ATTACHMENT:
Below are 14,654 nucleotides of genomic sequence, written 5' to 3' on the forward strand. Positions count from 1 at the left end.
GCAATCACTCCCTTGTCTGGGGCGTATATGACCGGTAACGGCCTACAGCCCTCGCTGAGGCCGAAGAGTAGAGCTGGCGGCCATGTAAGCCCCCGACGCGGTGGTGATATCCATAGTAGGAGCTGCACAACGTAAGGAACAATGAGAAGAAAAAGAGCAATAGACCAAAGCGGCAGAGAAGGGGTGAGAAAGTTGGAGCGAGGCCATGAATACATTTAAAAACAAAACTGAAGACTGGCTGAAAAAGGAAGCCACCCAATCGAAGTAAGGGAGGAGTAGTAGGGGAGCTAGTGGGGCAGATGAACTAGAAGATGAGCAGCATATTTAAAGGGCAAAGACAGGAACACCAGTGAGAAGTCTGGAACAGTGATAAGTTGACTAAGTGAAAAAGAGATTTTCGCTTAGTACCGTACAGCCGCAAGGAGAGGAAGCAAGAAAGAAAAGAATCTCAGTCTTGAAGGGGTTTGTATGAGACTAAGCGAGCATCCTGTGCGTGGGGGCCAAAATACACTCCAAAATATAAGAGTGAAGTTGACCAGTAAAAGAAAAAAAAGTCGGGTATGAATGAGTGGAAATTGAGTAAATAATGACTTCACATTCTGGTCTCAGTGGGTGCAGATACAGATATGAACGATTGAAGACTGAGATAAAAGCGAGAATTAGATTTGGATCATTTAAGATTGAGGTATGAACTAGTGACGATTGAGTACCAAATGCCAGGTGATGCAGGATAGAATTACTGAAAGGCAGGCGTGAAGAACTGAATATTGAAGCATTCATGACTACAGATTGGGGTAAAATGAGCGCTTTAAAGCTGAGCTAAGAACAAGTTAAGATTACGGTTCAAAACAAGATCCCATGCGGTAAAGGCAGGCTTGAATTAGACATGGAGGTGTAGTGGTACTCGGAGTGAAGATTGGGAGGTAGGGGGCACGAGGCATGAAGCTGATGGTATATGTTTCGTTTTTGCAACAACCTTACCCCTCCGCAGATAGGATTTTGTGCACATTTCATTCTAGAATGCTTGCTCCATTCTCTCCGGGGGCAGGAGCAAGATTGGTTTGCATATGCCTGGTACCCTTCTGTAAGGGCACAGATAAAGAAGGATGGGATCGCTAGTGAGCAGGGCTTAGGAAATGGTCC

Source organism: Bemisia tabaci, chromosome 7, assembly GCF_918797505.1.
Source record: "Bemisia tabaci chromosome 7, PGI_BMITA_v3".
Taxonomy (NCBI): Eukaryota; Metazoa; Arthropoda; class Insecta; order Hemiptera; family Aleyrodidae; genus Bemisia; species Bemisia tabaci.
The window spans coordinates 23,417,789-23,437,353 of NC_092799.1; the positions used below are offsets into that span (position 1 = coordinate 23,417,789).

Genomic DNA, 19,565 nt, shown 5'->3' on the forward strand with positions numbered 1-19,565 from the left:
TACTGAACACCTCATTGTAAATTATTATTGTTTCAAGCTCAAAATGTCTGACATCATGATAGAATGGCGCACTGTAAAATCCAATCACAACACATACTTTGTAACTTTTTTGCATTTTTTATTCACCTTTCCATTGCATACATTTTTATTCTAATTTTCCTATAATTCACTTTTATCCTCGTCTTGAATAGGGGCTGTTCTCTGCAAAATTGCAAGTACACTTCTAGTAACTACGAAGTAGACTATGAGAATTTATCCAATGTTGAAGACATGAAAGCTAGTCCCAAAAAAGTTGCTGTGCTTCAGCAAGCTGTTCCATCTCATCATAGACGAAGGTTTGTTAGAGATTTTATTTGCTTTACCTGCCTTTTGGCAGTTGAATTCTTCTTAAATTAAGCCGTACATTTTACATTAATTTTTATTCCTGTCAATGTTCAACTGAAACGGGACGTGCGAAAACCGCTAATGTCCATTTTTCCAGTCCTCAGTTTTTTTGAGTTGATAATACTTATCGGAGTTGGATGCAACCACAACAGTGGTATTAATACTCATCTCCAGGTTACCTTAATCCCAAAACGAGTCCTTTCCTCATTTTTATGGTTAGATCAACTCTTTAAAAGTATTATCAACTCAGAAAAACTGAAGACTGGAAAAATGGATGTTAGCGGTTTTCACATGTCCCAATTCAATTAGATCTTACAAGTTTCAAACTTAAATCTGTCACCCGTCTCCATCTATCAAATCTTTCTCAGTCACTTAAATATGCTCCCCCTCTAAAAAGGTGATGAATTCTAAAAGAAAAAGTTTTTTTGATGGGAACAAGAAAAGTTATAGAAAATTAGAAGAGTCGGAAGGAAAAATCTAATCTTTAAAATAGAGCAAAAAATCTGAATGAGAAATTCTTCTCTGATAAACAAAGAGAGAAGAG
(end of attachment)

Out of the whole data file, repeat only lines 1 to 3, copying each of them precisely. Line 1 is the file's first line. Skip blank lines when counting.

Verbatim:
Below are 14,654 nucleotides of genomic sequence, written 5' to 3' on the forward strand. Positions count from 1 at the left end.
GCAATCACTCCCTTGTCTGGGGCGTATATGACCGGTAACGGCCTACAGCCCTCGCTGAGGCCGAAGAGTAGAGCTGGCGGCCATGTAAGCCCCCGACGCGGTGGTGATATCCATAGTAGGAGCTGCACAACGTAAGGAACAATGAGAAGAAAAAGAGCAATAGACCAAAGCGGCAGAGAAGGGGTGAGAAAGTTGGAGCGAGGCCATGAATACATTTAAAAACAAAACTGAAGACTGGCTGAAAAAGGAAGCCACCCAATCGAAGTAAGGGAGGAGTAGTAGGGGAGCTAGTGGGGCAGATGAACTAGAAGATGAGCAGCATATTTAAAGGGCAAAGACAGGAACACCAGTGAGAAGTCTGGAACAGTGATAAGTTGACTAAGTGAAAAAGAGATTTTCGCTTAGTACCGTACAGCCGCAAGGAGAGGAAGCAAGAAAGAAAAGAATCTCAGTCTTGAAGGGGTTTGTATGAGACTAAGCGAGCATCCTGTGCGTGGGGGCCAAAATACACTCCAAAATATAAGAGTGAAGTTGACCAGTAAAAGAAAAAAAAGTCGGGTATGAATGAGTGGAAATTGAGTAAATAATGACTTCACATTCTGGTCTCAGTGGGTGCAGATACAGATATGAACGATTGAAGACTGAGATAAAAGCGAGAATTAGATTTGGATCATTTAAGATTGAGGTATGAACTAGTGACGATTGAGTACCAAATGCCAGGTGATGCAGGATAGAATTACTGAAAGGCAGGCGTGAAGAACTGAATATTGAAGCATTCATGACTACAGATTGGGGTAAAATGAGCGCTTTAAAGCTGAGCTAAGAACAAGTTAAGATTACGGTTCAAAACAAGATCCCATGCGGTAAAGGCAGGCTTGAATTAGACATGGAGGTGTAGTGGTACTCGGAGTGAAGATTGGGAGGTAGGGGGCACGAGGCATGAAGCTGATGGTATATGTTTCGTTTTTGCAACAACCTTACCCCTCCGCAGATAGGATTTTGTGCACATTTCATTCTAGAATGCTTGCTCCATTCTCTCCGGGGGCAGGAGCAAGATTGGTTTGCATATGCCTGGTACCCTTCTGTAAGGGCACAGATAAAGAAGGATGGGATCGCTAGTGAGCAGGGCTTAGGAAATGGTCC

Source organism: Bemisia tabaci, chromosome 7, assembly GCF_918797505.1.